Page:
For the anniversary of Amy’s death
Sure, for me to write about Amy is like a football journalist discussing ballet. But she was one singer I was entranced by at the time, rather than decades too late—her music forming a soundtrack while I was getting to grips with the rituals of the Li family Daoists. I continue to listen to her songs in awe.
I cheated myself,
Like I knew I would,
I told you I was trouble,
You know that I’m no good.
A song full of brilliant lines like
And sniffed me out like I was Tanqueray.
The comparison with Billie Holiday is inevitable. If Billie isn’t considered a blues singer, Amy isn’t necessarily linked with jazz. Pop, like WAM (at least since the 19th century!), is at the narrow end of the spectrum of variation in world music (instances of the broader end perhaps including Indian raga or Aboriginal dream songs)—whereas Amy sang with the freedom of a jazz instrumentalist. To listen to all her different versions of the same song with the aid of YouTube, no matter how strung-out she was, you can hear how she couldn’t help exploring constantly: she couldn’t bear to sing anything the same way twice. So I guess the commercial pressure to churn out the same old standards “note-perfect” contributed to her decline.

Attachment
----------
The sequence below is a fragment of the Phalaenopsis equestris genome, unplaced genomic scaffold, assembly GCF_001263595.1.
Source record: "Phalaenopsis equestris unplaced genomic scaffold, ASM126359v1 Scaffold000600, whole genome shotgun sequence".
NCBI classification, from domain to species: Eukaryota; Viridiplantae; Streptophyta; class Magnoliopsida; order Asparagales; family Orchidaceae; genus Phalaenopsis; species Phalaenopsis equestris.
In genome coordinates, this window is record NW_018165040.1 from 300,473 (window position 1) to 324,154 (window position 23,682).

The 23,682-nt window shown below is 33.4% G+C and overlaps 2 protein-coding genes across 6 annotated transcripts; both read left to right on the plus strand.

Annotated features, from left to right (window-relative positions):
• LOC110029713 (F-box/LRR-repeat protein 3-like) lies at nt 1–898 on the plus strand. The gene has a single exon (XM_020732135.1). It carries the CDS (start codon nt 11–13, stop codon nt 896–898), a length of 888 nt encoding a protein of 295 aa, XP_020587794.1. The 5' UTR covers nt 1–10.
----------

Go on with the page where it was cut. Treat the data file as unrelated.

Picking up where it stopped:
Back to black is one of the all-time great songs:**
Sifting through different versions of her songs is instructive (more so, for instance, than comparing recordings of Zerfließe):
The whole album is a masterpiece. This BBC film by Jeremy Marre in the Classic albums series is a fascinating insight into the process of creation and recording—great contributions from producers Mark Ronson and Salaam Remi, instrumentalists, friends, with Amy always a moving presence.
For all the craft that went into perfecting the studio album, Mark Ronson comments,
Sometimes I’d even go to her shows and I found it a little maddening, cos I was like, “We worked so hard and these are the songs and people wanna hear it this way, but everything is slightly improvisational. She would never sing a melody the same way twice, because it’s almost like, “Why would you do that? I already did it that way.”
She was at her best (and this may be a universal truth) in small-scale informal sessions.
Please excuse the BBC bias here (“Typical!“), but her 2007 session for them makes a good compromise, where she is on her best behaviour yet comfortable in the personal setting of Porchester Hall, with her home crowd:
Her late work with Tony Bennett is moving:
A definitive film is Asif Kapadia’s Amy (2015) (update, June 2020: currently on Channel 4 for a month only!). A recent programme in the Soul music series on Radio 4 also shows how much she moved people.
I’d love to be reincarnated as one of her backing singers, though this seems unlikely. I would have settled for her staying alive, and happy.
** “The all-time great songs” is generally used in the limited sense of “favourites of Anglo-American pop since the 1960s”, but here I am indeed happy to rank her oeuvre alongside the likes of Orpheus, Hildegard von Bingen, or Niña de los Peines. See also my playlist here.